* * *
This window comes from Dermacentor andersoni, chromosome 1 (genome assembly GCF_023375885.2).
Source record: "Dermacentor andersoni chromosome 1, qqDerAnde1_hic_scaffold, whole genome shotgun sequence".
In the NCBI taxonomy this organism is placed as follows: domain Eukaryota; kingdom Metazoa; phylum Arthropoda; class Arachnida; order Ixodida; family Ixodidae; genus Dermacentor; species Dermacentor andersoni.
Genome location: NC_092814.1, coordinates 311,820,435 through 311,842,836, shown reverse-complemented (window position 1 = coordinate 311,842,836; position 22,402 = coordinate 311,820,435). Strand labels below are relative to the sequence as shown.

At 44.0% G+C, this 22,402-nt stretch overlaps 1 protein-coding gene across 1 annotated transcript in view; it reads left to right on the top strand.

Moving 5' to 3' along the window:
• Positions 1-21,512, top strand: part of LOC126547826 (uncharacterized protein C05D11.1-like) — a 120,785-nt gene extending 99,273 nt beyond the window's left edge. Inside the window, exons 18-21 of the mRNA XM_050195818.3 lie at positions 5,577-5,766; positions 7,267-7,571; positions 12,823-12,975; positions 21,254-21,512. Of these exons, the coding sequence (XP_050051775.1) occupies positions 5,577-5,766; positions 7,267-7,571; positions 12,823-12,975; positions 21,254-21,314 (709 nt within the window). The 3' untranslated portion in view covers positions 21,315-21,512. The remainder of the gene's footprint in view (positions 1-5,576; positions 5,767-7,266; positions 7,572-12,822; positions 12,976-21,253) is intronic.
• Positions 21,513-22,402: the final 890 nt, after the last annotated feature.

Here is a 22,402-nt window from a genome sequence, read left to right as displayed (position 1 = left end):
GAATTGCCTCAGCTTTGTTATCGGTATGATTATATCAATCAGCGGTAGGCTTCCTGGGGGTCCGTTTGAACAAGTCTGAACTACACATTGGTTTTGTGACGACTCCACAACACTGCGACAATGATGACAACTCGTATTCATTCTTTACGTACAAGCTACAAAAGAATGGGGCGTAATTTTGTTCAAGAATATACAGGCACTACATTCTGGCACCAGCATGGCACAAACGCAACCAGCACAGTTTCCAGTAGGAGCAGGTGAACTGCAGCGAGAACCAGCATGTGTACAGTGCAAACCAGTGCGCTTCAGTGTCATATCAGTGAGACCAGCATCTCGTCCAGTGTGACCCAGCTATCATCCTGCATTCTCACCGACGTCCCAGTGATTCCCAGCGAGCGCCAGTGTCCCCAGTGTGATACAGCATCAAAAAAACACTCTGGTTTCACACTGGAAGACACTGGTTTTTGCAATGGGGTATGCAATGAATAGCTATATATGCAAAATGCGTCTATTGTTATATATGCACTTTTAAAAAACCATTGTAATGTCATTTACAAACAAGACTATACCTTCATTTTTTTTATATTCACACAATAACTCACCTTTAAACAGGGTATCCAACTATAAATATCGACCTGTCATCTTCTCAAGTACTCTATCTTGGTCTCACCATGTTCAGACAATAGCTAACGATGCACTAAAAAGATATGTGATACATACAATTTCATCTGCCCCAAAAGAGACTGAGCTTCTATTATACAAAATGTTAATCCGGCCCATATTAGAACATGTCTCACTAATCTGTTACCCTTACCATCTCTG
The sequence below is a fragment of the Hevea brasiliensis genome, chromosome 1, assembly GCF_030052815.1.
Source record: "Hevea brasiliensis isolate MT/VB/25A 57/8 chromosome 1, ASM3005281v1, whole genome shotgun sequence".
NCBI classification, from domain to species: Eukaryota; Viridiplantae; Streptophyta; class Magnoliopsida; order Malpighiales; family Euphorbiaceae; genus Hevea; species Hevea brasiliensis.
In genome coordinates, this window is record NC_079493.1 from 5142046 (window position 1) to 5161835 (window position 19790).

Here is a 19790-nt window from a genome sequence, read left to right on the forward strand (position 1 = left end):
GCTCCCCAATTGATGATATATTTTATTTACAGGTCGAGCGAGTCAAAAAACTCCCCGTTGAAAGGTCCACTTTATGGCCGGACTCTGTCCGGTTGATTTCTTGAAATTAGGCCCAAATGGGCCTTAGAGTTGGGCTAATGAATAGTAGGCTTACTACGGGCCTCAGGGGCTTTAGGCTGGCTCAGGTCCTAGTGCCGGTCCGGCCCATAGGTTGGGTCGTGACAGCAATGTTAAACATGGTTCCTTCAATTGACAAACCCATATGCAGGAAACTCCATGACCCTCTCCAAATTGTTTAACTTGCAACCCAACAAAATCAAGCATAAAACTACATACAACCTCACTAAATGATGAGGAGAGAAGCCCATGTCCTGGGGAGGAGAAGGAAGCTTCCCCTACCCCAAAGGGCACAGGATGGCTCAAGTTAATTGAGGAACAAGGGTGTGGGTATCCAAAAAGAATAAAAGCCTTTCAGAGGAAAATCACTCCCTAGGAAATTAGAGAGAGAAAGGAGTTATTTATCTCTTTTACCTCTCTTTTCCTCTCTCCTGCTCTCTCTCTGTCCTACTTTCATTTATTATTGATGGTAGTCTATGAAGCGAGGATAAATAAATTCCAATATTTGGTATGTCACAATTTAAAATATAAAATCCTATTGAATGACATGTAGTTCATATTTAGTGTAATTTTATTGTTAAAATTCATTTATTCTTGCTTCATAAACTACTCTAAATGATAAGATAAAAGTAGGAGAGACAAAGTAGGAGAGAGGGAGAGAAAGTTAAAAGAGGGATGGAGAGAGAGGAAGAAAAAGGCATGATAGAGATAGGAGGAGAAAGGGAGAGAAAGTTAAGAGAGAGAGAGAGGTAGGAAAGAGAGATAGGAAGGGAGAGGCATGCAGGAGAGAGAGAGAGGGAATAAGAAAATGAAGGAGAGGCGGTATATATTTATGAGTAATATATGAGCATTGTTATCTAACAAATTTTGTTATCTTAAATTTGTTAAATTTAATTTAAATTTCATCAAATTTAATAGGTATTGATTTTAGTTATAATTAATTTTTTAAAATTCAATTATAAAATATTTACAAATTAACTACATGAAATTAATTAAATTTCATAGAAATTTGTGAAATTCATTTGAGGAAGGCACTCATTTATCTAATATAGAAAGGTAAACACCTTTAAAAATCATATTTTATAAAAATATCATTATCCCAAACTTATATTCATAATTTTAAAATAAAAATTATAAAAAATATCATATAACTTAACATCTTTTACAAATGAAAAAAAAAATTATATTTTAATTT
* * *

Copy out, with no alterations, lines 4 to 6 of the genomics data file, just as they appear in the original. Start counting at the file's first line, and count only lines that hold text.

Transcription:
Genome location: NC_092814.1, coordinates 311,820,435 through 311,842,836, shown reverse-complemented (window position 1 = coordinate 311,842,836; position 22,402 = coordinate 311,820,435). Strand labels below are relative to the sequence as shown.

At 44.0% G+C, this 22,402-nt stretch overlaps 1 protein-coding gene across 1 annotated transcript in view; it reads left to right on the top strand.

Moving 5' to 3' along the window: